4. Weigh up the benefit. If you have been told you have wax in your ears, does it actually need to be removed or can you wait for it to come out on its own?

A Temporary Threshold Shift - which you will experience as dull hearing with/without tinnitus - is a cast iron sign that damage has occurred, do not revisit a practitioner who has caused this in the past. It may have been necessary to do this damage to carry out the procedure but in the absence of other markers to prove damage, this is the best we can get. Be aware that if you have hearing loss and tinnitus already, you may have damage but no signs.

Be aware there is damage such as not being able to hear speech clearly in noise which does not show up on a hearing test. If you believe this has happened to you already, please avoid future microsuction unless absolutely necessary. Cochlear synaptopathy is (currently) irreversible, and it is very hard to treat.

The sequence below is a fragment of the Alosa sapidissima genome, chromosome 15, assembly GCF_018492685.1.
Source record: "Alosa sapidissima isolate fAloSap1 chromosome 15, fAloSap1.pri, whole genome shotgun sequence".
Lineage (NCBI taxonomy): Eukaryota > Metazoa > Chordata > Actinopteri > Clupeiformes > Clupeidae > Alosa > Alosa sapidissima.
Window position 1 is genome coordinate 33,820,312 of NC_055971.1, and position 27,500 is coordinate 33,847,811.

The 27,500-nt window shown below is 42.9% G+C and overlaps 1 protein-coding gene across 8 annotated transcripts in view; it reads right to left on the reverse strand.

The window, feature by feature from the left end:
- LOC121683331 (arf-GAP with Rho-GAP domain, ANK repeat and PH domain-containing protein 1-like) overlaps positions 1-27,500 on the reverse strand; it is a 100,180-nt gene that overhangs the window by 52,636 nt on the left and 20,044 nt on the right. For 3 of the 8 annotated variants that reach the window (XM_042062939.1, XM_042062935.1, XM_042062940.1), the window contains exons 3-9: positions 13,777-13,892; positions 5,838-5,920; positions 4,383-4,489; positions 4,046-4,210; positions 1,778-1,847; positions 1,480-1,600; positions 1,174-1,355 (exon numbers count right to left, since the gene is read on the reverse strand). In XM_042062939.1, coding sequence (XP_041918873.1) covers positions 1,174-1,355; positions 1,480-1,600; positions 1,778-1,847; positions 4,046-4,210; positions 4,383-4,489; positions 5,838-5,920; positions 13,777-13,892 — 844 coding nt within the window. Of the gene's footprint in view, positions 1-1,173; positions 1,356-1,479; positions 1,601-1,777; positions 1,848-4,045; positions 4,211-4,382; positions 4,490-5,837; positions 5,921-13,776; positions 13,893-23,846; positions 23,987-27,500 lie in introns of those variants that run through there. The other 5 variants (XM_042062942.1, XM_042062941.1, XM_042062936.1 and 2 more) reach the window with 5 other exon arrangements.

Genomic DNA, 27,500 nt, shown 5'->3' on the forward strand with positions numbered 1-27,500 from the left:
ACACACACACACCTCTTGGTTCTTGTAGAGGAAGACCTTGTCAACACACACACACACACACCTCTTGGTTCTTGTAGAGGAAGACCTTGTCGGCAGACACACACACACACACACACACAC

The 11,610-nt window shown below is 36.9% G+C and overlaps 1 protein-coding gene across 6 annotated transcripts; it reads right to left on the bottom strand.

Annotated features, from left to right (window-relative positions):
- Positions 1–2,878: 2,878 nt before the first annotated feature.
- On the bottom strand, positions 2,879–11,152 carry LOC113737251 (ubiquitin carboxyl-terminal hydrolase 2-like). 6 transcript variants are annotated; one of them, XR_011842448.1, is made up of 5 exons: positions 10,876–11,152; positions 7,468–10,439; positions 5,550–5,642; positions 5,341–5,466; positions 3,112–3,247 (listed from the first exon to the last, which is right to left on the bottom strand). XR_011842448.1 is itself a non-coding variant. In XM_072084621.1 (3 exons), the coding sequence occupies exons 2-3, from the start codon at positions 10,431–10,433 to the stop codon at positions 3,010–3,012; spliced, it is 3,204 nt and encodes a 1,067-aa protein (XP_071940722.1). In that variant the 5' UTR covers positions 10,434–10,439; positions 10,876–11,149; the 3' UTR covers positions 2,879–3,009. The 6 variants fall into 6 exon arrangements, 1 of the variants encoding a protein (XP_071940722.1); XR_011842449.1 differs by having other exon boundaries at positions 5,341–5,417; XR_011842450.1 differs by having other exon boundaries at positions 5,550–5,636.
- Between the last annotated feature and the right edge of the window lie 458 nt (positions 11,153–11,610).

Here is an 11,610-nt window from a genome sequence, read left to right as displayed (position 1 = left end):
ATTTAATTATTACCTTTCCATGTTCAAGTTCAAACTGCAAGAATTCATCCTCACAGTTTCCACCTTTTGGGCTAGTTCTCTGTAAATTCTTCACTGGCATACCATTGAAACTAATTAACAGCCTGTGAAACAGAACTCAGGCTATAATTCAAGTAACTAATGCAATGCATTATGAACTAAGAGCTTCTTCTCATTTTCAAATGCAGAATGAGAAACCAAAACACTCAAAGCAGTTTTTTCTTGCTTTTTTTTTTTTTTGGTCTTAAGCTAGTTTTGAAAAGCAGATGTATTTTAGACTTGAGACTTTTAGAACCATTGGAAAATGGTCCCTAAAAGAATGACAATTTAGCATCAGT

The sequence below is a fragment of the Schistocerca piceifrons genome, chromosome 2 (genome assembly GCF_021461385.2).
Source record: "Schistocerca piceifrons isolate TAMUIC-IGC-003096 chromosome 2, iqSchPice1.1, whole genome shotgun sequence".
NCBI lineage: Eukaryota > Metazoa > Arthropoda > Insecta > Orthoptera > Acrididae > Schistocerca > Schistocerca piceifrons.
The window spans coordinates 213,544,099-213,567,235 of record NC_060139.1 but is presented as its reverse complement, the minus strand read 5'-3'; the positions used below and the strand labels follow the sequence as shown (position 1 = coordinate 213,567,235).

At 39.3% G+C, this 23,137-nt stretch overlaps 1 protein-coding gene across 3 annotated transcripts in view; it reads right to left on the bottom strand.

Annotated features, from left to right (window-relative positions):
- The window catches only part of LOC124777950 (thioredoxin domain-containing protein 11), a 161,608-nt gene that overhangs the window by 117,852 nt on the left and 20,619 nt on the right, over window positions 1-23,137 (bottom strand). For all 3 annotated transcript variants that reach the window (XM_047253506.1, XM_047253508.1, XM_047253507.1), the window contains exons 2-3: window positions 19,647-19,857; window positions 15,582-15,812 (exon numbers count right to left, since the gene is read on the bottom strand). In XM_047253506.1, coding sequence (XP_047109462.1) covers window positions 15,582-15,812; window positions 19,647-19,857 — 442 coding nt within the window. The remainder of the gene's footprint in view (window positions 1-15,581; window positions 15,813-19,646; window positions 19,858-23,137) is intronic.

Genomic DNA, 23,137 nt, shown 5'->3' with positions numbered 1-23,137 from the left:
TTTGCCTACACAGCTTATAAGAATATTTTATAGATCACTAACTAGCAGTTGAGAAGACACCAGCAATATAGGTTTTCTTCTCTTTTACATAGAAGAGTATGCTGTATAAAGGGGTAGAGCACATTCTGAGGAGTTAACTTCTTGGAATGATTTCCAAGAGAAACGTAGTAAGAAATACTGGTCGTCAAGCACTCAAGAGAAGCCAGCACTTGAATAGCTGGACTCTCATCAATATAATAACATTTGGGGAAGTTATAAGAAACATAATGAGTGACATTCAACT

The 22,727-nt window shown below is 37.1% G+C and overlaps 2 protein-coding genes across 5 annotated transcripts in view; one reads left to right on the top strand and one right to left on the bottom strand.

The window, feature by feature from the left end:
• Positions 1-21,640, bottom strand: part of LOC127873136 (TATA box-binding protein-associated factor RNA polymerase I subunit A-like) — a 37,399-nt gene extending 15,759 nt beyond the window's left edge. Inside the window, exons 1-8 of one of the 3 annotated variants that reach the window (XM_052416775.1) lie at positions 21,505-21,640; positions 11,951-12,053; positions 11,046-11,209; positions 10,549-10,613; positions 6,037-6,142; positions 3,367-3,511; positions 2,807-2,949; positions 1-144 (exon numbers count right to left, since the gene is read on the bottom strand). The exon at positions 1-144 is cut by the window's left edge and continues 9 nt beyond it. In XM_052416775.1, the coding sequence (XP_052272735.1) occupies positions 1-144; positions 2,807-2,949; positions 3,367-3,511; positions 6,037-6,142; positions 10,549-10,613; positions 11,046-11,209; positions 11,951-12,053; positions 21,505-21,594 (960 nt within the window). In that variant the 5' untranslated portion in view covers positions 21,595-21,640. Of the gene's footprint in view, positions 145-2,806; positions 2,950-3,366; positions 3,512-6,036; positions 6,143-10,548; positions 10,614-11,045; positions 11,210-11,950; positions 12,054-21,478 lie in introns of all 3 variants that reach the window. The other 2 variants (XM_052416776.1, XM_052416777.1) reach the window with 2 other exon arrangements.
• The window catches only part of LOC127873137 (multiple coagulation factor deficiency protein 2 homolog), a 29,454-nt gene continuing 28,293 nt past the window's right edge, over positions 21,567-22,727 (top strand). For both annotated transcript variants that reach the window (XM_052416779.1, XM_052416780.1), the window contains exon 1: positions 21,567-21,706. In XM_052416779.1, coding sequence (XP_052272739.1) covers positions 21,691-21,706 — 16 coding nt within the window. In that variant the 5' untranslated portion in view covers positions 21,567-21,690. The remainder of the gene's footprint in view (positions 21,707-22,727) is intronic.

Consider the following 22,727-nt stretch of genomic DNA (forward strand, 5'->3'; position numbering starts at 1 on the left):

Choose wisely and make sure your practitioner is someone who is well aware of the risk. Ask them questions, such as "how do you protect me against noise damage during this procedure ?" Ask them, "is this procedure absolutely necessary for me and why?" and see how they respond. Avoid practitioners who give you a feeble response. The only realistic true response is "This procedure has risks with regard to hearing and tinnitus and I do X, Y and Z to mitigate them".